We reviewed the current production of 'Annie' earlier in its run. This review is an updated version of a previously published one.
Annie is, without doubt, one of the best loved musicals around. It's a perfect medley of brilliant songs, a stand-out score and beautifully crafted characters that take you through the full range of emotions. Which means I was all the more shocked when I realised that the last time this show toured the UK was four years ago - it honestly feels like months!
Set in 1930s New York during the great depression, Annie is a musical story that focuses on the typical plot line of a baddie, a fairy godmother and a knight in shining armour who saves the day.
Brave young Annie (Freya Yates) is forced to live a life of misery and torment at the orphanage of Miss Hannigan (Jodie Prenger, Oliver). Determined to find her real parents, her luck changes when she is chosen to spend Christmas at the residence of famous billionaire, Oliver Warbucks (Alex Bourne, We Will Rock You). Spiteful Miss Hannigan has other ideas and hatches a plan to spoil Annie’s search but good triumphs over evil in this hit musical which has delighted audiences for almost 40 years.
Filled to the brim with iconic songs, including 'Hard Knock Life' and 'Tomorrow', it'd be very difficult to sit in the auditorium and NOT crack a smile.
Prenger leads the company in a sublime piece of casting, as Miss Hannigan - a distinctly trunchbull-esque role, she harnesses the essence of the character and brings her to life as though taking the character from the page. Coupled with her with incredible comic timing and a brilliant dry humour, the audience love her from the moment she bursts through the dormitory doors.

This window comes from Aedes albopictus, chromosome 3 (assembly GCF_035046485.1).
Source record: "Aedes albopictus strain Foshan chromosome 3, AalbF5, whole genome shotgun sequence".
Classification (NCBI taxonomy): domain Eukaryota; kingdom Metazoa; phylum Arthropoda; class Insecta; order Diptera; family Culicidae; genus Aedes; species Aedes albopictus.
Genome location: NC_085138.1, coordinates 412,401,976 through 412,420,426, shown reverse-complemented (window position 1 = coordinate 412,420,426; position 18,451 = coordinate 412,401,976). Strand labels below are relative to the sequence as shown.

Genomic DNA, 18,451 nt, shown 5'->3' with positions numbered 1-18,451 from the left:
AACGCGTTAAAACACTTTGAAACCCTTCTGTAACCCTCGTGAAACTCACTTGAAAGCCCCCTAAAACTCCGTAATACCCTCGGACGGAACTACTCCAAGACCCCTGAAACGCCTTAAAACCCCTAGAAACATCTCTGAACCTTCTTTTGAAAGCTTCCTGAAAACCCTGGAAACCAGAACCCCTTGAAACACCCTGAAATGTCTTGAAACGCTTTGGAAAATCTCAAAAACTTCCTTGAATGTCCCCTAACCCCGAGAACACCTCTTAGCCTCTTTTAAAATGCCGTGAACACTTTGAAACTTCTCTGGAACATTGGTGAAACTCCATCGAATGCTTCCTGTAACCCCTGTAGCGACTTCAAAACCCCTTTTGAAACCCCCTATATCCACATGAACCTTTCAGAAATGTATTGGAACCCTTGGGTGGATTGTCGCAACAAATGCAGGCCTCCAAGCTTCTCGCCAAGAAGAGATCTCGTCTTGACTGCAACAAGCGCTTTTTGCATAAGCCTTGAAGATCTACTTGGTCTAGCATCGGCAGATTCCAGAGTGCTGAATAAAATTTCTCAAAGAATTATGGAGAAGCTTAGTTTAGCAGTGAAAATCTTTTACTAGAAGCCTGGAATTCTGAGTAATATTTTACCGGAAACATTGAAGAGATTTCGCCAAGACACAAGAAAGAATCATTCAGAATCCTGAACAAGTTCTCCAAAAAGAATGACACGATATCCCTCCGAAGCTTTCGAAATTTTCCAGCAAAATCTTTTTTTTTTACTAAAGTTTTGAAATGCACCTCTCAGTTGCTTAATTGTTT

There is an age old adage that says not to work with kids or animals. Unfortunately, in a show based around an 11 year old girl with a dog, that would hamper the telling of the story somewhat. Fortunately, the 5 or 6 young leads on stage this evening proved conclusively why we should be so incredibly proud of the future of British theatre.
Leading 'Team Rockefeller', Yates gave an exceptional performance as the red-headed Annie. Confident from the get-go, she exuded charisma and star quality with a note perfect rendition of 'Tomorrow'. Clearly someone to watch for the future - British theatre's in VERY safe hands if the new generation of talent are on the same level.
There's something about walking into a theatre - be it on the local touring circuit or a decked out west end venue - that makes it an experience like no other and you always hope that experience is capped by every performer blowing your socks off. Tonight, my expectations were not only met but exceeded with a cast who are a credit to the production and one that bring this tale to life with a flair that sets them apart from so many of their contemporaries.
This production of Annie is, without doubt, a classy, well staged and slick interpretation which is well worth going to see.
Annie plays at Birmingham Hippodrome until Sunday 11th August 2019. For more information, or tickets, head to birminghamhippodrome.com.